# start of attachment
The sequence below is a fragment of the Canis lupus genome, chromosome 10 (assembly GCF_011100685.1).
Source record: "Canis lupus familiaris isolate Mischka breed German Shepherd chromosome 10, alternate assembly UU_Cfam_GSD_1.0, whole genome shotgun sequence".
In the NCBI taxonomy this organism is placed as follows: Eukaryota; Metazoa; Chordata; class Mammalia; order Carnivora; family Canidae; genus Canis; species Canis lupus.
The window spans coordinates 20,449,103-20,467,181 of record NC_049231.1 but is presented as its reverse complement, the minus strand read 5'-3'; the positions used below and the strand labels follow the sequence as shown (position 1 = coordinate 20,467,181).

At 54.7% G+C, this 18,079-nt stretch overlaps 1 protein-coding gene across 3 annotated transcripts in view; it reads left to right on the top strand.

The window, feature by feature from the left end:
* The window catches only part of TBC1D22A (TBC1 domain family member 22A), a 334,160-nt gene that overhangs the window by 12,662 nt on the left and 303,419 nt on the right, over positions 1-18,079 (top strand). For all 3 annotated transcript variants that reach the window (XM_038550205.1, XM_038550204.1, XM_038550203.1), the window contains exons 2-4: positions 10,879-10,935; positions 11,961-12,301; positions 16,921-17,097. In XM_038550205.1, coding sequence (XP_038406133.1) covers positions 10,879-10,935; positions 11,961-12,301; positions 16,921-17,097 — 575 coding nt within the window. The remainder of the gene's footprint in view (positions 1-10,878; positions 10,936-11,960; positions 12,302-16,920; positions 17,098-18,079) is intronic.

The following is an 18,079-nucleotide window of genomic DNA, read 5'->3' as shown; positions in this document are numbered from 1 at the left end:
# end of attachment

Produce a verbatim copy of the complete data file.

The sequence below is a fragment of the Canis lupus genome, chromosome 10 (assembly GCF_011100685.1).
Source record: "Canis lupus familiaris isolate Mischka breed German Shepherd chromosome 10, alternate assembly UU_Cfam_GSD_1.0, whole genome shotgun sequence".
In the NCBI taxonomy this organism is placed as follows: Eukaryota; Metazoa; Chordata; class Mammalia; order Carnivora; family Canidae; genus Canis; species Canis lupus.
The window spans coordinates 20,449,103-20,467,181 of record NC_049231.1 but is presented as its reverse complement, the minus strand read 5'-3'; the positions used below and the strand labels follow the sequence as shown (position 1 = coordinate 20,467,181).

At 54.7% G+C, this 18,079-nt stretch overlaps 1 protein-coding gene across 3 annotated transcripts in view; it reads left to right on the top strand.

The window, feature by feature from the left end:
* The window catches only part of TBC1D22A (TBC1 domain family member 22A), a 334,160-nt gene that overhangs the window by 12,662 nt on the left and 303,419 nt on the right, over positions 1-18,079 (top strand). For all 3 annotated transcript variants that reach the window (XM_038550205.1, XM_038550204.1, XM_038550203.1), the window contains exons 2-4: positions 10,879-10,935; positions 11,961-12,301; positions 16,921-17,097. In XM_038550205.1, coding sequence (XP_038406133.1) covers positions 10,879-10,935; positions 11,961-12,301; positions 16,921-17,097 — 575 coding nt within the window. The remainder of the gene's footprint in view (positions 1-10,878; positions 10,936-11,960; positions 12,302-16,920; positions 17,098-18,079) is intronic.

The following is an 18,079-nucleotide window of genomic DNA, read 5'->3' as shown; positions in this document are numbered from 1 at the left end: